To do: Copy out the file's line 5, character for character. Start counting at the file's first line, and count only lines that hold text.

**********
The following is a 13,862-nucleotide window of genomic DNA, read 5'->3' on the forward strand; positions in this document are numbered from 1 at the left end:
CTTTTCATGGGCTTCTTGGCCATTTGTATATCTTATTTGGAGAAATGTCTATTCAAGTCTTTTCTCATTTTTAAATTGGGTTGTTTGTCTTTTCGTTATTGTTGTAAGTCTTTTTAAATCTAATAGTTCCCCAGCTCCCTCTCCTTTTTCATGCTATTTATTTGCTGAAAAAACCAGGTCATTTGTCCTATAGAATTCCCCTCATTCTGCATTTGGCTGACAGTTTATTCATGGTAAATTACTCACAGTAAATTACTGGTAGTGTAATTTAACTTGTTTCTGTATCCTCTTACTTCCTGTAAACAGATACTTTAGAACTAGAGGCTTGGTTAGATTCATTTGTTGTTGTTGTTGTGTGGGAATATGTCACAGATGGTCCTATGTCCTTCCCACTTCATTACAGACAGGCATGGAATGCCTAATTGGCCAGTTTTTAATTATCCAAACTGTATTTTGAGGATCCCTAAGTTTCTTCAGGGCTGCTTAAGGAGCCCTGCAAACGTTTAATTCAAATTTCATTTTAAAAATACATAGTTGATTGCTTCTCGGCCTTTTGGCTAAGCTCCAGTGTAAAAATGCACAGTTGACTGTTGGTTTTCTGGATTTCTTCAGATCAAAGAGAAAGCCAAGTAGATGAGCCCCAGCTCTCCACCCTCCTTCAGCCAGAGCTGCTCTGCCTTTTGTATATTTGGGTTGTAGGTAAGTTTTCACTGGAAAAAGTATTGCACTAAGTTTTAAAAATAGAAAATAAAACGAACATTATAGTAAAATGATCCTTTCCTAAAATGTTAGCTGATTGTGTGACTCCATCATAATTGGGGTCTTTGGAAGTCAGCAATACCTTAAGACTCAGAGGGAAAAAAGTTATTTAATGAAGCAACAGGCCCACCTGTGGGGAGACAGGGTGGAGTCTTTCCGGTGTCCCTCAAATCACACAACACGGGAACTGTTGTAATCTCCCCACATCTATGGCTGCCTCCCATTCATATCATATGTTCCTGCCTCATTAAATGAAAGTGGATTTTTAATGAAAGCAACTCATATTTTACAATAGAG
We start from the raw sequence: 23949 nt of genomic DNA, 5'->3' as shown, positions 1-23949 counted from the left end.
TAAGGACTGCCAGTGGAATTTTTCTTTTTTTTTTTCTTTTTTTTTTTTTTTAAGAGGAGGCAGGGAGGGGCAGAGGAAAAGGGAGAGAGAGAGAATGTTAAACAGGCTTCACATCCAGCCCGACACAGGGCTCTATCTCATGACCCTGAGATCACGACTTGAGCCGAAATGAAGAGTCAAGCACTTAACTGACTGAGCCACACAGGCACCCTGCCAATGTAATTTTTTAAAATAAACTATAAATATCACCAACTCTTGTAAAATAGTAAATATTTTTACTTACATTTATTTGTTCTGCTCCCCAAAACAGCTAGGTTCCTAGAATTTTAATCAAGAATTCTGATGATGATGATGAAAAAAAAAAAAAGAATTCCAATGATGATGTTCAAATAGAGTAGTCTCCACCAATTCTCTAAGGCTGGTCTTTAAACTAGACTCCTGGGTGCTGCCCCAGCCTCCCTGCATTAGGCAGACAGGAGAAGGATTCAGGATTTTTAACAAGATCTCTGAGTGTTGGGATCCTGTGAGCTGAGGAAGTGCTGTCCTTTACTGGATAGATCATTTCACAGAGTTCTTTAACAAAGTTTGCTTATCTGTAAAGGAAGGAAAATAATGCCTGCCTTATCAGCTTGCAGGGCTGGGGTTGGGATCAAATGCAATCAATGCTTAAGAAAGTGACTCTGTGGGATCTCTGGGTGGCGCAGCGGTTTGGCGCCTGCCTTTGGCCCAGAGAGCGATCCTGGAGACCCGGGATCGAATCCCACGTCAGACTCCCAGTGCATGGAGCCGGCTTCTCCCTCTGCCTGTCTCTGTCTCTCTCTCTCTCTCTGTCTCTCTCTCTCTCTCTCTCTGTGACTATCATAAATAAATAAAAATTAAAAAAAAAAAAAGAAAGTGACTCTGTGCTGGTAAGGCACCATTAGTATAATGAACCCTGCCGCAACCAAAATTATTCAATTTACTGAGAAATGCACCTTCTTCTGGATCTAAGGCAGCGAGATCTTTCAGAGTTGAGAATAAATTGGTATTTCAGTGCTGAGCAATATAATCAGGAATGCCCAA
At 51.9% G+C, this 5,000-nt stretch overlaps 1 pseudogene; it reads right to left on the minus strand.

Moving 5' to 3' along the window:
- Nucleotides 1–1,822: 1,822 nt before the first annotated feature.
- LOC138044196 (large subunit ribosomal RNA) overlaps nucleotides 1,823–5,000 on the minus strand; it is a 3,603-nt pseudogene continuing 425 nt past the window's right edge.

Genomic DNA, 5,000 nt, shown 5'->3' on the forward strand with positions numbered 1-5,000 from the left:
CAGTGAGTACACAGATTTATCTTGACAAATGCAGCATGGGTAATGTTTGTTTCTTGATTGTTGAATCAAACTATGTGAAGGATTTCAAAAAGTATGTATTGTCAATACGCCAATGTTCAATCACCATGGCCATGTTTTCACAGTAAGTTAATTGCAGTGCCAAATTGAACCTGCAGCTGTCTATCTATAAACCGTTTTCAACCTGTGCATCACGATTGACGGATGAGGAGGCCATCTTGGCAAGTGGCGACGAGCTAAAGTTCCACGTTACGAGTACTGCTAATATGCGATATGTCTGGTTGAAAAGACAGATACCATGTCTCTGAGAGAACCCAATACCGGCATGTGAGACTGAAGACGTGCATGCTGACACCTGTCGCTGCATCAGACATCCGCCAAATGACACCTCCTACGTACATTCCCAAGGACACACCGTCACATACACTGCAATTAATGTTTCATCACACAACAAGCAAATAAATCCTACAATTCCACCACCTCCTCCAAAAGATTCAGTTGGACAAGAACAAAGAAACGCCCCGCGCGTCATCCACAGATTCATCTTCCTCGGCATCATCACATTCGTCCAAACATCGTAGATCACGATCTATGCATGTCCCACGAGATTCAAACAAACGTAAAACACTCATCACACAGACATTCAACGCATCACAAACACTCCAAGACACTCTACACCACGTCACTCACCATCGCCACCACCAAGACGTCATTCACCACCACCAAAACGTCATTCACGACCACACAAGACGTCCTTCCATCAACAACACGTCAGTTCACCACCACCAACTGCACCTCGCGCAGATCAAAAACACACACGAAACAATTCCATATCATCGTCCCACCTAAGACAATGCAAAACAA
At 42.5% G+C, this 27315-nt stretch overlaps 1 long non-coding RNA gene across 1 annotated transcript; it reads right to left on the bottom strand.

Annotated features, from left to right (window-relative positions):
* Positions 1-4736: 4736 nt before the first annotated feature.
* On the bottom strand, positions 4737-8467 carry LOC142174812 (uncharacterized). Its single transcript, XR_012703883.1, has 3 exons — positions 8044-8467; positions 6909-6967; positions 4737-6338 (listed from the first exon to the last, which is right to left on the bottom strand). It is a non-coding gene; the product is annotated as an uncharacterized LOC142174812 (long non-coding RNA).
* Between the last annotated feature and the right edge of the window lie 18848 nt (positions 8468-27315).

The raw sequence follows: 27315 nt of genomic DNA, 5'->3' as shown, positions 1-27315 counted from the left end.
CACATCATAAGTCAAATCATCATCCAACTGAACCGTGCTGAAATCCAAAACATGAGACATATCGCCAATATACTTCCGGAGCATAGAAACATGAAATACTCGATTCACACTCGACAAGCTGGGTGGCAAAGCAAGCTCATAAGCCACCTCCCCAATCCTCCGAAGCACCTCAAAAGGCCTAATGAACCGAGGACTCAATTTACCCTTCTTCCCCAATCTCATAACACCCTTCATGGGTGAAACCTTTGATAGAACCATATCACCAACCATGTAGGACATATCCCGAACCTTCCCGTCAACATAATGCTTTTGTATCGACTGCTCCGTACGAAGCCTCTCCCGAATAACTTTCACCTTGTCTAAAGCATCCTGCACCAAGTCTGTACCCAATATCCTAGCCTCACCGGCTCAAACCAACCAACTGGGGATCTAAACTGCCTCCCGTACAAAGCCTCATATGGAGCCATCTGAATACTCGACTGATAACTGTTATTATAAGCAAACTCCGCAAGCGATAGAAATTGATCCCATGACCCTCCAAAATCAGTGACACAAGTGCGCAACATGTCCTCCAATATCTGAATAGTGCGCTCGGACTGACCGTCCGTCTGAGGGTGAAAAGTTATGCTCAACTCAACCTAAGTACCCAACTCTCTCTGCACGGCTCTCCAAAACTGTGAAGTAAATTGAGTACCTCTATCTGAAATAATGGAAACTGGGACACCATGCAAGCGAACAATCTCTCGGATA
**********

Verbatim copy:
At 51.9% G+C, this 5,000-nt stretch overlaps 1 pseudogene; it reads right to left on the minus strand.